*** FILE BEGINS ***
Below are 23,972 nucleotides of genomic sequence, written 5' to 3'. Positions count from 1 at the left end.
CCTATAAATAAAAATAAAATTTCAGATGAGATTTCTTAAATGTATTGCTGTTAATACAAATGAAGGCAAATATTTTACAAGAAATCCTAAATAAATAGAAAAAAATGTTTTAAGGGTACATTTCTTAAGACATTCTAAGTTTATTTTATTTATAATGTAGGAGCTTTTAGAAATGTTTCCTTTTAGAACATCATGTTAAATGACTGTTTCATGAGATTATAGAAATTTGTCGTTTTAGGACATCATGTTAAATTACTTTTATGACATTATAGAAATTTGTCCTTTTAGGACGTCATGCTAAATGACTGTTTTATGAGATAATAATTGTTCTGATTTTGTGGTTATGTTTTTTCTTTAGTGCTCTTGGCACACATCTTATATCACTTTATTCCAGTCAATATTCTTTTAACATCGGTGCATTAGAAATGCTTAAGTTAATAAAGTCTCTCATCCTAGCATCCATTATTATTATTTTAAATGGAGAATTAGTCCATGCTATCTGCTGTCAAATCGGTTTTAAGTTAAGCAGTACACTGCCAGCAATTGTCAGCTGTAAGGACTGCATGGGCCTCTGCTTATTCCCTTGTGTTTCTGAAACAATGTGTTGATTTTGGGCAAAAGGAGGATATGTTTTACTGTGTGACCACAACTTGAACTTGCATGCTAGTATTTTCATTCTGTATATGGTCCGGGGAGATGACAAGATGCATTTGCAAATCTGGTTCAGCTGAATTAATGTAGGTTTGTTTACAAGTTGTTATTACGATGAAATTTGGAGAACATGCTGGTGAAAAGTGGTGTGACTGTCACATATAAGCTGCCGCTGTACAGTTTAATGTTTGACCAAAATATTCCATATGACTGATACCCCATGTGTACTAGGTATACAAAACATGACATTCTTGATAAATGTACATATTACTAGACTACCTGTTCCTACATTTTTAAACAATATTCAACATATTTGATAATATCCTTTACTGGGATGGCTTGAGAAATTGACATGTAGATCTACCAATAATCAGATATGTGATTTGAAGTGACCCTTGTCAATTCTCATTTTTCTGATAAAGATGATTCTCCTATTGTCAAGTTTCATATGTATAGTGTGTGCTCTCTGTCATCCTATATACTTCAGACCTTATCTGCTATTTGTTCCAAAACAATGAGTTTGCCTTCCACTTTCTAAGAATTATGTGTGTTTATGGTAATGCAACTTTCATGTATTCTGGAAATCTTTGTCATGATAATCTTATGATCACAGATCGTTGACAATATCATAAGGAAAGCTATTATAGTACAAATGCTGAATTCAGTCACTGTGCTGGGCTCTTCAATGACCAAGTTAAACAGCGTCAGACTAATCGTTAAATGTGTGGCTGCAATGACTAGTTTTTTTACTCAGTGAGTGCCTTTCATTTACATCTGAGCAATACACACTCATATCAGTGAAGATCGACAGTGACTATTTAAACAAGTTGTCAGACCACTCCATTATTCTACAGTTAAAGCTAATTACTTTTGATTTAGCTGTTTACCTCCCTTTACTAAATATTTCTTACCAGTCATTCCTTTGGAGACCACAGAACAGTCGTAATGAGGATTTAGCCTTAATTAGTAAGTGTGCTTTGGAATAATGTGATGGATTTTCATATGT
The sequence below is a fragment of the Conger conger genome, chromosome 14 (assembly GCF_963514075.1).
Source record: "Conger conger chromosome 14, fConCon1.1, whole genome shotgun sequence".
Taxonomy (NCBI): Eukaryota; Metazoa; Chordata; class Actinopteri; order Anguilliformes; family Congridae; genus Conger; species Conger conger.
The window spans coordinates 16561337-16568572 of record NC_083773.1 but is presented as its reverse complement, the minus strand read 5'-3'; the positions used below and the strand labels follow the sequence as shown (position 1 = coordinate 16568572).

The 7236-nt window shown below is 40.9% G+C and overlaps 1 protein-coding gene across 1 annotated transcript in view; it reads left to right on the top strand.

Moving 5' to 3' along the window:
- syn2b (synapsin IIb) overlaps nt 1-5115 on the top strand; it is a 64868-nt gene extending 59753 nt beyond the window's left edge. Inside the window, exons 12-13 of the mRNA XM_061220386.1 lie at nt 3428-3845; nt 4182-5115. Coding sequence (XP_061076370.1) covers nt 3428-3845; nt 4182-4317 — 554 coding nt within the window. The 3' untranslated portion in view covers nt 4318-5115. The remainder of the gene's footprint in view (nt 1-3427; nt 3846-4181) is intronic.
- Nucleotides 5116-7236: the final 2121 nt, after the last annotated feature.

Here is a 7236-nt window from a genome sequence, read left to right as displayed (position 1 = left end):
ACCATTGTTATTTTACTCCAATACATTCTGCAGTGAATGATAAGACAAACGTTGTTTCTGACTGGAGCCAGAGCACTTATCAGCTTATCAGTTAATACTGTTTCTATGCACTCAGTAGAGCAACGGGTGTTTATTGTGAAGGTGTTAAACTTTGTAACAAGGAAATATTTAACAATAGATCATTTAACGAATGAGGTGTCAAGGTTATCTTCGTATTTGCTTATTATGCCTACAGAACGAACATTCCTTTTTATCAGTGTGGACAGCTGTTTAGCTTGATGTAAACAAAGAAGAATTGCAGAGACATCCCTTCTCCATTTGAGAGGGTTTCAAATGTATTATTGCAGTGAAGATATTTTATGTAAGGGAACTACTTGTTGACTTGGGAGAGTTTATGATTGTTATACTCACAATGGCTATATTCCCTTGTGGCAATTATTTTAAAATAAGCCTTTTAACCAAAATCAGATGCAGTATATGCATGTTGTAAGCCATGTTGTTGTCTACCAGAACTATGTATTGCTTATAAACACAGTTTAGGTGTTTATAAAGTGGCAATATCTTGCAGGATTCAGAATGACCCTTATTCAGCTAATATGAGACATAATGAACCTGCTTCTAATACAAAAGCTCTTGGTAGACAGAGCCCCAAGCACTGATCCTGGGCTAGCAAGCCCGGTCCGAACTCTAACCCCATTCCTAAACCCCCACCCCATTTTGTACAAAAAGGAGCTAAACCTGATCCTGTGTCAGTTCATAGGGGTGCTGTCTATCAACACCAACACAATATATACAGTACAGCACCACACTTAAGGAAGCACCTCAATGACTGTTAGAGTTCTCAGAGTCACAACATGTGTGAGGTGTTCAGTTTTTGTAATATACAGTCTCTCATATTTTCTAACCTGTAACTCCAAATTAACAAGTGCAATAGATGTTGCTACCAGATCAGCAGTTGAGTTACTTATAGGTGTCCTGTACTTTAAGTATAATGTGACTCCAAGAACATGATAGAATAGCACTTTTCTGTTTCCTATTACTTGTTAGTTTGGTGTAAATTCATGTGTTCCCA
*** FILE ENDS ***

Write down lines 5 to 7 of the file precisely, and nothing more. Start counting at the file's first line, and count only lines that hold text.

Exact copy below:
Taxonomy (NCBI): Eukaryota; Metazoa; Chordata; class Actinopteri; order Anguilliformes; family Congridae; genus Conger; species Conger conger.
The window spans coordinates 16561337-16568572 of record NC_083773.1 but is presented as its reverse complement, the minus strand read 5'-3'; the positions used below and the strand labels follow the sequence as shown (position 1 = coordinate 16568572).

The 7236-nt window shown below is 40.9% G+C and overlaps 1 protein-coding gene across 1 annotated transcript in view; it reads left to right on the top strand.